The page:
Yet, without blushing, last week the Irish establishment came over all faint at the notion that journalists and other lowlifes might be "mucking around" with a garda investigation. Oh dear, we mustn't trample on "due process". We've got to ensure, we were told, that the evidence isn't "contaminated". The legal process is so fragile that it will collapse if you look crooked at it.
Therefore, it becomes imperative to hunt down whoever leaked the Anglo recordings.
Because, you see, we must protect the integrity of the criminal process, we must ensure that unauthorised people don't "muck around" with it.
Odd, isn't it – that the Anglo recordings are suddenly so significant that we shouldn't hear them, discuss them, know about them, for fear that the legal process might be tarnished.
Until the Irish Independent and Sunday Independent published their contents, no one seemed to give a damn. We had a couple of inquiries into the banking collapse, with not a word coming out about the recordings. The Central Bank knew nothing. The state owned the banks, but no one knew or wanted to know about what evidence might be lying around, from which we might learn what various establishment figures had been up to.
Alan Dukes was made a "public interest director" of Anglo, and he now says he wasn't sure what that meant. I thought it quite obvious. Since we were picking up the tab, I thought Alan was in there as a watchdog, looking out for our interests. Apparently not. The term "public interest director" has, it seems, no meaning whatever. Alan was a bank director, full stop.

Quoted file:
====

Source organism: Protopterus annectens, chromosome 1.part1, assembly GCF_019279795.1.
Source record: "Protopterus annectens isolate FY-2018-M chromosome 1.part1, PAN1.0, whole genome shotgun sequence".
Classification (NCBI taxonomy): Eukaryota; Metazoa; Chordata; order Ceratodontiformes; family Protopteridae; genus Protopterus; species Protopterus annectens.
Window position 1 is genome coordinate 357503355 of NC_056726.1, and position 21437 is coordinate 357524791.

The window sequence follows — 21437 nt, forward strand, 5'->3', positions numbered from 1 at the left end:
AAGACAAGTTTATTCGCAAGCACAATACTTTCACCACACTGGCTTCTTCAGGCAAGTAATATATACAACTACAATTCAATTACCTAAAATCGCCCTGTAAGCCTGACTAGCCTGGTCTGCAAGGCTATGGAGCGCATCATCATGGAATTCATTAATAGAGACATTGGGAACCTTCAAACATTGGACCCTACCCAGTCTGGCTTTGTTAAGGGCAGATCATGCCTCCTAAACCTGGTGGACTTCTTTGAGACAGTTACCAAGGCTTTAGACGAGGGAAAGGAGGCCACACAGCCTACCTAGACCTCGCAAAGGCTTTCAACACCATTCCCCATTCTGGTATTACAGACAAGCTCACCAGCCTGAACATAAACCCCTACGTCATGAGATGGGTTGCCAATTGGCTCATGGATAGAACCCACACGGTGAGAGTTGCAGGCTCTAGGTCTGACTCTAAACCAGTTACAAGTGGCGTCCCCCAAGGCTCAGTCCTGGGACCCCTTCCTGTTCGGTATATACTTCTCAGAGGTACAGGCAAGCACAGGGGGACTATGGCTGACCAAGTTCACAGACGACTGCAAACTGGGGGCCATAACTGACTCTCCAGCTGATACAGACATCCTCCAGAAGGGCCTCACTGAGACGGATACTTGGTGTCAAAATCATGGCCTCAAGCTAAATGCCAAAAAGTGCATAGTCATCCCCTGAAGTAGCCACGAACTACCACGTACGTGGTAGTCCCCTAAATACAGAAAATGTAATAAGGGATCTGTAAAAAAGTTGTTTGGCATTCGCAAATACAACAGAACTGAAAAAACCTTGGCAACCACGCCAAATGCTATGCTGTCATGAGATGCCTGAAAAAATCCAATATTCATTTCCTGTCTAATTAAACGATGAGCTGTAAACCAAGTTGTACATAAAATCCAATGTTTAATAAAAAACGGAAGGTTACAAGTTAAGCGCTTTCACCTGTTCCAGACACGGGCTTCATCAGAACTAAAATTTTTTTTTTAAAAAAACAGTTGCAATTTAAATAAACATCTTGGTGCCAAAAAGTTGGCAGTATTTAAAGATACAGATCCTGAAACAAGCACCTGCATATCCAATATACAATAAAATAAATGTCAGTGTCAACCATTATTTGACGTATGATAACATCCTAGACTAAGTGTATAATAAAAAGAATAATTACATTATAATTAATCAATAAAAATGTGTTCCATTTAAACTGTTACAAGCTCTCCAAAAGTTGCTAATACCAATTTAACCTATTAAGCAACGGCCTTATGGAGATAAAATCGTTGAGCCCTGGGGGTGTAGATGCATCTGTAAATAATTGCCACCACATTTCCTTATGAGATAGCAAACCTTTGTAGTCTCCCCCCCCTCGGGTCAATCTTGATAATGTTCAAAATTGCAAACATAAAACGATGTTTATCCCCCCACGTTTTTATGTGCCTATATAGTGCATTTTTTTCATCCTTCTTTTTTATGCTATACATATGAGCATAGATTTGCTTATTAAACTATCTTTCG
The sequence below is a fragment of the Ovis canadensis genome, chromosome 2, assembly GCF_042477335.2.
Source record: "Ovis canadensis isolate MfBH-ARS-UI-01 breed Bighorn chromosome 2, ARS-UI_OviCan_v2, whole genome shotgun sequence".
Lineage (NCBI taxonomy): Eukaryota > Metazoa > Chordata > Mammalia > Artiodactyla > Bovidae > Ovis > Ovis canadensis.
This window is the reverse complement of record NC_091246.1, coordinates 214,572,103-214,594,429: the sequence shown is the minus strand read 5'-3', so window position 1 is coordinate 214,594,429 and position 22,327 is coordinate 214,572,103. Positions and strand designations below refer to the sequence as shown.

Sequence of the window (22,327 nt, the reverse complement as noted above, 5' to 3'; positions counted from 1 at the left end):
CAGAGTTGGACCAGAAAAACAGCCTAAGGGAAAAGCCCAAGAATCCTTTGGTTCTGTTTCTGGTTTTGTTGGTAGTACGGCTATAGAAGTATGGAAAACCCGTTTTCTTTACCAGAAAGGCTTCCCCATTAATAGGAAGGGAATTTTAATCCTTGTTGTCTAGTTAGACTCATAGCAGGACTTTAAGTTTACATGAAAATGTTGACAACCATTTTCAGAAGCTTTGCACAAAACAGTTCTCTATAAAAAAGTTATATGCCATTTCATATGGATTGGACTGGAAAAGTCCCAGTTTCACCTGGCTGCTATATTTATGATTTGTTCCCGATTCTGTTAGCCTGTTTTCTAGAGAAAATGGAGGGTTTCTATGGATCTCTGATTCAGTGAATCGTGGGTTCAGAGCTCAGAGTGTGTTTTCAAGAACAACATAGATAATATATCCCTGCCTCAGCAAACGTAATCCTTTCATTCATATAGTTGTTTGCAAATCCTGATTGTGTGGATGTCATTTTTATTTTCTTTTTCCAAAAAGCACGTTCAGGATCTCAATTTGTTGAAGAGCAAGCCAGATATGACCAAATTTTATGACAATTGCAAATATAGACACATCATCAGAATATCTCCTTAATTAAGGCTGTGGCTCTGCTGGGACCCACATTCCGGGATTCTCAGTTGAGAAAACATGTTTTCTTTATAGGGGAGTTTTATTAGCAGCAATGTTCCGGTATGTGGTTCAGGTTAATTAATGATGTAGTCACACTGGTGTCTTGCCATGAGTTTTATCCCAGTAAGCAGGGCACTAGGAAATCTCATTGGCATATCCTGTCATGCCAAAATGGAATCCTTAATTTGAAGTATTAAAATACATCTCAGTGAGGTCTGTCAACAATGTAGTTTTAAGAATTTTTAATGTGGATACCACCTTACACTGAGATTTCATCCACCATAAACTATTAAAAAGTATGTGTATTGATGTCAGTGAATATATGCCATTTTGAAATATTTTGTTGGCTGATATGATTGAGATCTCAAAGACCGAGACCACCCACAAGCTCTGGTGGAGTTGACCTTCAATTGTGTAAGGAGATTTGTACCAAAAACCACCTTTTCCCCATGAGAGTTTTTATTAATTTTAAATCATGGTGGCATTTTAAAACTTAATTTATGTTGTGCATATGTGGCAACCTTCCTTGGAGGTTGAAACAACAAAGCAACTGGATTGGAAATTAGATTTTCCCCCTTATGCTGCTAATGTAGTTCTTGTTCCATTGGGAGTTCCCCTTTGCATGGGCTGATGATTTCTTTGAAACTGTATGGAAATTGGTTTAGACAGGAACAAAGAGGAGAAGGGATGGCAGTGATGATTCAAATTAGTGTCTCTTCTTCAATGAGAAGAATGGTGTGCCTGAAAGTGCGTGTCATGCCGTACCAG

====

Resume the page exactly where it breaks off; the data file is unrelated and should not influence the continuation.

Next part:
Alan knew about the recordings, saw transcripts, but – having drawn on what he modestly called his "vast experience as a politician, technocrat and minister", Alan didn't tell anyone. And, no one asked.
Suddenly, these recordings are so important that lawyers and accountants have to be paid huge fees to chase down the leakers – to stop all that "mucking around".
The sudden respect for the law, and for due process, is refreshing.
Or nauseating. Depending on how you see these things.
Let's set at ease the minds of all these delicate people who fear that public knowledge of what's going on is incompatible with justice. Here's Michael Noonan, quoted in the Irish Examiner: "The guards are the people who investigate crime in this country and the guards have a statutory right to gather the evidence and other people shouldn't be mucking around in garda business," Mr Noonan said.